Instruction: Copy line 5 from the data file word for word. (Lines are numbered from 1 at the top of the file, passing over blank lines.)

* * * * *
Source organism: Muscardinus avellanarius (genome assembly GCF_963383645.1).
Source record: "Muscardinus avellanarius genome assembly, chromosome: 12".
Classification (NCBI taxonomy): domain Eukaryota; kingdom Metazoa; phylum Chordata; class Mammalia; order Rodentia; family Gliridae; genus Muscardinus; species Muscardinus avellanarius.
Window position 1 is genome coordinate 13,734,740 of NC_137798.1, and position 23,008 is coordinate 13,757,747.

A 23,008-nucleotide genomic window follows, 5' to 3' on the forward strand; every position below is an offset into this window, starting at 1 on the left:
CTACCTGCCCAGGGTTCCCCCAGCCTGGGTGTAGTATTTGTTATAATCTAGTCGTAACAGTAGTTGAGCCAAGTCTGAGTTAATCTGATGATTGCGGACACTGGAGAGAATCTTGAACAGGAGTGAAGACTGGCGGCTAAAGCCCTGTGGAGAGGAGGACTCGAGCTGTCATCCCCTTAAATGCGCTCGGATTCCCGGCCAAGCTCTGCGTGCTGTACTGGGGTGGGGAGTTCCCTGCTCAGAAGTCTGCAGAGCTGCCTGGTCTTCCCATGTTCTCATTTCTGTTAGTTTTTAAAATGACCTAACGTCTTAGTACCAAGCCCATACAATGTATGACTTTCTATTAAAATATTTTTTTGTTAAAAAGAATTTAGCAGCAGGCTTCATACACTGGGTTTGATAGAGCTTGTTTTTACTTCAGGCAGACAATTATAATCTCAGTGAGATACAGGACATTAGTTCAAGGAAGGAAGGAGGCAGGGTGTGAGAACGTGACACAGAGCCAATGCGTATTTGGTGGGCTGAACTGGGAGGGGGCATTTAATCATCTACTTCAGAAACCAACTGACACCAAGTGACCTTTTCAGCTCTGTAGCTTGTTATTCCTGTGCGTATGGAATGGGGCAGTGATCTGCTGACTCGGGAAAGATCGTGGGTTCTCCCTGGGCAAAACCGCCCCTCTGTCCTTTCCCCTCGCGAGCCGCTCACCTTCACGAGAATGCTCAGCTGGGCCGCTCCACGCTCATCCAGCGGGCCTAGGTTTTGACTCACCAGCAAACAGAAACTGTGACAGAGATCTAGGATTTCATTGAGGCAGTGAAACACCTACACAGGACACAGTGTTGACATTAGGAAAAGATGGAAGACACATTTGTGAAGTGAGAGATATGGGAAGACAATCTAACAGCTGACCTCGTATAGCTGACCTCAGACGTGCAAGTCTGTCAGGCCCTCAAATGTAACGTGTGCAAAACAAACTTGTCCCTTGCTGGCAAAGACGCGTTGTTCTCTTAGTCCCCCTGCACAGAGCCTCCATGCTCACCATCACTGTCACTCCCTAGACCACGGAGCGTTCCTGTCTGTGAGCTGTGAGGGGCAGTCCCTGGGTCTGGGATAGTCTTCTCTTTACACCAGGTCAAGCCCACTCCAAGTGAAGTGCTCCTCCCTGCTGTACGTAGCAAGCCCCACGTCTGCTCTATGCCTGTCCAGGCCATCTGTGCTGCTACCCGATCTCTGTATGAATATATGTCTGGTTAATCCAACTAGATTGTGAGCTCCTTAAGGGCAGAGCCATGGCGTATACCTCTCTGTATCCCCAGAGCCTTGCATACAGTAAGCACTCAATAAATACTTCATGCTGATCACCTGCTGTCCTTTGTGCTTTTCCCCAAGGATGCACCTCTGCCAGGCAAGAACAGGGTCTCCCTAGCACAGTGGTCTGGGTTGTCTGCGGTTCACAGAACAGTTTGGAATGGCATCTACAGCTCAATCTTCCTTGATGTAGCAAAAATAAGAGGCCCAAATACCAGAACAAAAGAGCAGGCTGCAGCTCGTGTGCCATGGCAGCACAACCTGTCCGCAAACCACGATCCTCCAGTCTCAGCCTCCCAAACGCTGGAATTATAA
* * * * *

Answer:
A 23,008-nucleotide genomic window follows, 5' to 3' on the forward strand; every position below is an offset into this window, starting at 1 on the left: